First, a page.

I am very proud to say I am a friend of David Bolinsky, a medical illustrator, whose pioneer work has already changed the way students learn Molecular Biology and will influence millions of other students in the nearest future. In the second part of the talk David shows what he has been doing for his new company, Emersion Learning. Aren’t those animations just amazing? I believe this is how all scientific books should look like.
Nature Journal highlighted biomedical illustration as an exsiting field, which helps researchers show the beauty of the work they are doing. Animations make complex things much easier to comprehend. The future of biology can’t be seen without substantial progress in biomedical illustration.
Have you ever watched the The İnner Life Of The Cell movie? You should. I’ve watched it many times, but I can’t get tired of that real beauty. The beauty of reality.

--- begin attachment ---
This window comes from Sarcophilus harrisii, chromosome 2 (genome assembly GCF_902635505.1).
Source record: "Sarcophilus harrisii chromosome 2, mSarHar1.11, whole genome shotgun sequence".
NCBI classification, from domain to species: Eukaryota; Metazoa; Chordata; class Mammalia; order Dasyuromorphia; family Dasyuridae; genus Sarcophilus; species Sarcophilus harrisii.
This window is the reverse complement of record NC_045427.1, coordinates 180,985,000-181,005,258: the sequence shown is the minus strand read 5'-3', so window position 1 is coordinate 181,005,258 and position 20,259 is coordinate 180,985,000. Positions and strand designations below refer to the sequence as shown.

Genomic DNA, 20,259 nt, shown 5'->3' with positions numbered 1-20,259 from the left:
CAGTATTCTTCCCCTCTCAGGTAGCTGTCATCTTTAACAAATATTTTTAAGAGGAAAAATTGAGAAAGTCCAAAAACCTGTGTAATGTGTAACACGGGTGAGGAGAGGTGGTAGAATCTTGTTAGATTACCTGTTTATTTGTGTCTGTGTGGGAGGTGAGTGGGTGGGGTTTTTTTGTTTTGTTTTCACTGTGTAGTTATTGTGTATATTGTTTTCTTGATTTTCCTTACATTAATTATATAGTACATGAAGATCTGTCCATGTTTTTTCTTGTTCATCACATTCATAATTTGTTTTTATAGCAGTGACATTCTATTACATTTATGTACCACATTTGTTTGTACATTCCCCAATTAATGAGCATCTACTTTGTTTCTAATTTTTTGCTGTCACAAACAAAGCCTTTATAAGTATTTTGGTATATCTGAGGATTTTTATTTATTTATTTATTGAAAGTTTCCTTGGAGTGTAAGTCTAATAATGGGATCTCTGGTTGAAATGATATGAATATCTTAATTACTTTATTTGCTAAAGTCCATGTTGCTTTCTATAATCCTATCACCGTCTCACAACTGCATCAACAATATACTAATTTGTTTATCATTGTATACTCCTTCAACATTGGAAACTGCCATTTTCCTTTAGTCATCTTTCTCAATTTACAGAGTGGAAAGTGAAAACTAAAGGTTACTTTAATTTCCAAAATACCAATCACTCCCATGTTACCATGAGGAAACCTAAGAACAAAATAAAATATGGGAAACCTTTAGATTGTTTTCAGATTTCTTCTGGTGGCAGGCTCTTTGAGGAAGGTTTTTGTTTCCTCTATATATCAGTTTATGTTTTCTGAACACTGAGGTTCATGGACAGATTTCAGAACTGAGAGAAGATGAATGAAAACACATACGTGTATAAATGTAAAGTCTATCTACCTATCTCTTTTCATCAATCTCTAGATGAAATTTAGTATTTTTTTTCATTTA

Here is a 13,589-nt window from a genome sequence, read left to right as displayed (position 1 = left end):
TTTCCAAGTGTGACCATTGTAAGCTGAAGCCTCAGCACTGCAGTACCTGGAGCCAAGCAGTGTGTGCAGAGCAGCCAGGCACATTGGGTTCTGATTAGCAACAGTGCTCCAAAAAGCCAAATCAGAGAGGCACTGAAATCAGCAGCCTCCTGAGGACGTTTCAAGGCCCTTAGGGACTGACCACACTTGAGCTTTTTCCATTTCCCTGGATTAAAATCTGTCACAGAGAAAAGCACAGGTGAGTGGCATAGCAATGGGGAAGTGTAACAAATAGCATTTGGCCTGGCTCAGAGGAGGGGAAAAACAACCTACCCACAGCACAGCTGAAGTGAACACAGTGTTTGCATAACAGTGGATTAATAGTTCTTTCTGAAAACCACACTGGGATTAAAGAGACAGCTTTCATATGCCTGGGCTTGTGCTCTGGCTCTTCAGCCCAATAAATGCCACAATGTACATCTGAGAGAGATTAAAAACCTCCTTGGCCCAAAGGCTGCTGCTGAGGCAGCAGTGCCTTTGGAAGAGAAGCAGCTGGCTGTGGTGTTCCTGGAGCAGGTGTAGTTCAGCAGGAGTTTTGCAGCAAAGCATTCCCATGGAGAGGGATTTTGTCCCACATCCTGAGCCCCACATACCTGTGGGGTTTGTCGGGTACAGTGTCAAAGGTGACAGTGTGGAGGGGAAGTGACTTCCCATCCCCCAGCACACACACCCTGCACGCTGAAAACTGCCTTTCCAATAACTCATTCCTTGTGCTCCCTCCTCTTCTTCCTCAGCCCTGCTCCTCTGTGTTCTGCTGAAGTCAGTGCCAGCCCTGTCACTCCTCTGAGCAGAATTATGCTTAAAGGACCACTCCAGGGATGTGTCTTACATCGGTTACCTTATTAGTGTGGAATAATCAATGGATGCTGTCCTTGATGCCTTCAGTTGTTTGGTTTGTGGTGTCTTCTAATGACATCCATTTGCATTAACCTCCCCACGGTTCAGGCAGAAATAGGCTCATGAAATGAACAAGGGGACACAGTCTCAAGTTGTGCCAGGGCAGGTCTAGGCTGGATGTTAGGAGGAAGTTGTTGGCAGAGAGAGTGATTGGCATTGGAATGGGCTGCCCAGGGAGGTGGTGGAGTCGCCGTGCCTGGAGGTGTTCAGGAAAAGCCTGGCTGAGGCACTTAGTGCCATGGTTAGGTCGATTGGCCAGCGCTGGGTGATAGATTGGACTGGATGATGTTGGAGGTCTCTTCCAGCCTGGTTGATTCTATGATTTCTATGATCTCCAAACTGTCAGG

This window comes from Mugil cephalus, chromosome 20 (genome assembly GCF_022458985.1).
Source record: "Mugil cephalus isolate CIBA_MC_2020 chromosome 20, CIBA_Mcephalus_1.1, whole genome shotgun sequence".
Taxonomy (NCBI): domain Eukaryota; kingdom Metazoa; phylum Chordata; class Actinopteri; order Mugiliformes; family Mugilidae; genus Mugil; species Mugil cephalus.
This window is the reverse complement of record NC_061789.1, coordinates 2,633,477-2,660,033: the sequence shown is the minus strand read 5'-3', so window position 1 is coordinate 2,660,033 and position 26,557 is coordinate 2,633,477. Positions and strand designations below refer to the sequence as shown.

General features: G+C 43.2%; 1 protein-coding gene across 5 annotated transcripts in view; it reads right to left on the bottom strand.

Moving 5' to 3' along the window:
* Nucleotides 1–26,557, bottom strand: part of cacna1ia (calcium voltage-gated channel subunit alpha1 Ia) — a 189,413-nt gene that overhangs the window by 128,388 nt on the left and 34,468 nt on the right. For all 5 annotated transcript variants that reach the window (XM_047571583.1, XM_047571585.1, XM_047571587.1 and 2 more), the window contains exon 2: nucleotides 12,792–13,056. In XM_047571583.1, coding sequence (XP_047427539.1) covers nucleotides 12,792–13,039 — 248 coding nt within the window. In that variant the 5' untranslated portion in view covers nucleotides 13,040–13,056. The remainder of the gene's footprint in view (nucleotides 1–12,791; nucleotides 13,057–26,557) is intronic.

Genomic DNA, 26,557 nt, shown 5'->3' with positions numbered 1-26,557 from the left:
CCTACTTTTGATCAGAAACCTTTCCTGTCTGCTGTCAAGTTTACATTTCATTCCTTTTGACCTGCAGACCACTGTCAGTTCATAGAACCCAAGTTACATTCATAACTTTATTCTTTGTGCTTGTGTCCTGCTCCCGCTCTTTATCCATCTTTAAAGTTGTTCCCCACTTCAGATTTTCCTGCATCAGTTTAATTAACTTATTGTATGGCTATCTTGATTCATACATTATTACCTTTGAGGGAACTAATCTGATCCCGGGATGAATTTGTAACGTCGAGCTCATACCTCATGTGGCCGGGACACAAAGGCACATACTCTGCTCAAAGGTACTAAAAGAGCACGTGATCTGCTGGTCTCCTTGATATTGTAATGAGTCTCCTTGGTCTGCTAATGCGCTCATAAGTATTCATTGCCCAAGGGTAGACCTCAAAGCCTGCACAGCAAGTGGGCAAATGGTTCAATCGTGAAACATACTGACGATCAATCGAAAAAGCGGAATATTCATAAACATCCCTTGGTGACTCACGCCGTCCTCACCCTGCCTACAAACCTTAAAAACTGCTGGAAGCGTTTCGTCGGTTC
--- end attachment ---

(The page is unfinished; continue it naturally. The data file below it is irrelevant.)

This video was produced by the scientific animation company XVIVO for the BioVisions program at Harvard’s Department of Molecular and Cellular Biology. The fascinating animation sheds light to what’s happening beneath the membrane of a leukocyte that interracts with an endothelial cell. You can see the cytosceleton, assembling actine fibers and microtubules, protein synthesis in the cytoplasm, a vesicle leaving Golgi apparatus and excreating what it had inside into the extracellular space and, of course, the kinesin, which paces proudly along the microtubule carrying its heavy load – a vesicle.
There’s another amazing video – Powering the Cell: Mitochondria « XVIVO. This one shows the ATP production in the mitochondia – a rather complex set of processes to understand if one’s just reading the description. I think this is how all textbooks should look like, especially in such complicated subjects as Biology. At some point of time in the future I hope to open up one of those books, or should I say click ‘play’?
Read more about miraculous scientific animations in New York Times